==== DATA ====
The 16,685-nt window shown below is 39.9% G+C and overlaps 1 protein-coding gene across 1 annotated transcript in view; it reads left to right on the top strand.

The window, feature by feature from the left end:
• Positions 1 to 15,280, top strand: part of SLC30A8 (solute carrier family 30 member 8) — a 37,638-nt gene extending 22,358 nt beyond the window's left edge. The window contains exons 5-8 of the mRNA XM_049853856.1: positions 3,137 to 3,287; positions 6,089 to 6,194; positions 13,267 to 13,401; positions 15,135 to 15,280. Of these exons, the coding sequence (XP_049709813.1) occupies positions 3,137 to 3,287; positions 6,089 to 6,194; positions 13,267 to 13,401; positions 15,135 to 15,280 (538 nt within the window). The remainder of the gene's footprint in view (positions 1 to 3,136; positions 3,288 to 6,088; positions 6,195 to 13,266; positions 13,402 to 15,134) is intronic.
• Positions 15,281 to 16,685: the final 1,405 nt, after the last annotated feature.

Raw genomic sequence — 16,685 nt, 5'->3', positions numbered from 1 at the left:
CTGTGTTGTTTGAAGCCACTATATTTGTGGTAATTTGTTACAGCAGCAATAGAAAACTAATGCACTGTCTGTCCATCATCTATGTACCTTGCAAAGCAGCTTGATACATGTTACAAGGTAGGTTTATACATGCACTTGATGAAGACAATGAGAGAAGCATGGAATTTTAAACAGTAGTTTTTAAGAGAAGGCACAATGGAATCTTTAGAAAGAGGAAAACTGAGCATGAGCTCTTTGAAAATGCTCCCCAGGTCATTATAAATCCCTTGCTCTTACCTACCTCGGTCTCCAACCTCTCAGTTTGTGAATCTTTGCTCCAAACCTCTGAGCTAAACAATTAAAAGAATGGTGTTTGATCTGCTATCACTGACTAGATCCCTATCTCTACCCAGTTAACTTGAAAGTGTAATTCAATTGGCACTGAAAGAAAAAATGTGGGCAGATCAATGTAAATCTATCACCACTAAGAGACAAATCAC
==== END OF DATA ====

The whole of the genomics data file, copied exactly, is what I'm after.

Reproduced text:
The 16,685-nt window shown below is 39.9% G+C and overlaps 1 protein-coding gene across 1 annotated transcript in view; it reads left to right on the top strand.

The window, feature by feature from the left end:
• Positions 1 to 15,280, top strand: part of SLC30A8 (solute carrier family 30 member 8) — a 37,638-nt gene extending 22,358 nt beyond the window's left edge. The window contains exons 5-8 of the mRNA XM_049853856.1: positions 3,137 to 3,287; positions 6,089 to 6,194; positions 13,267 to 13,401; positions 15,135 to 15,280. Of these exons, the coding sequence (XP_049709813.1) occupies positions 3,137 to 3,287; positions 6,089 to 6,194; positions 13,267 to 13,401; positions 15,135 to 15,280 (538 nt within the window). The remainder of the gene's footprint in view (positions 1 to 3,136; positions 3,288 to 6,088; positions 6,195 to 13,266; positions 13,402 to 15,134) is intronic.
• Positions 15,281 to 16,685: the final 1,405 nt, after the last annotated feature.

Raw genomic sequence — 16,685 nt, 5'->3', positions numbered from 1 at the left:
CTGTGTTGTTTGAAGCCACTATATTTGTGGTAATTTGTTACAGCAGCAATAGAAAACTAATGCACTGTCTGTCCATCATCTATGTACCTTGCAAAGCAGCTTGATACATGTTACAAGGTAGGTTTATACATGCACTTGATGAAGACAATGAGAGAAGCATGGAATTTTAAACAGTAGTTTTTAAGAGAAGGCACAATGGAATCTTTAGAAAGAGGAAAACTGAGCATGAGCTCTTTGAAAATGCTCCCCAGGTCATTATAAATCCCTTGCTCTTACCTACCTCGGTCTCCAACCTCTCAGTTTGTGAATCTTTGCTCCAAACCTCTGAGCTAAACAATTAAAAGAATGGTGTTTGATCTGCTATCACTGACTAGATCCCTATCTCTACCCAGTTAACTTGAAAGTGTAATTCAATTGGCACTGAAAGAAAAAATGTGGGCAGATCAATGTAAATCTATCACCACTAAGAGACAAATCAC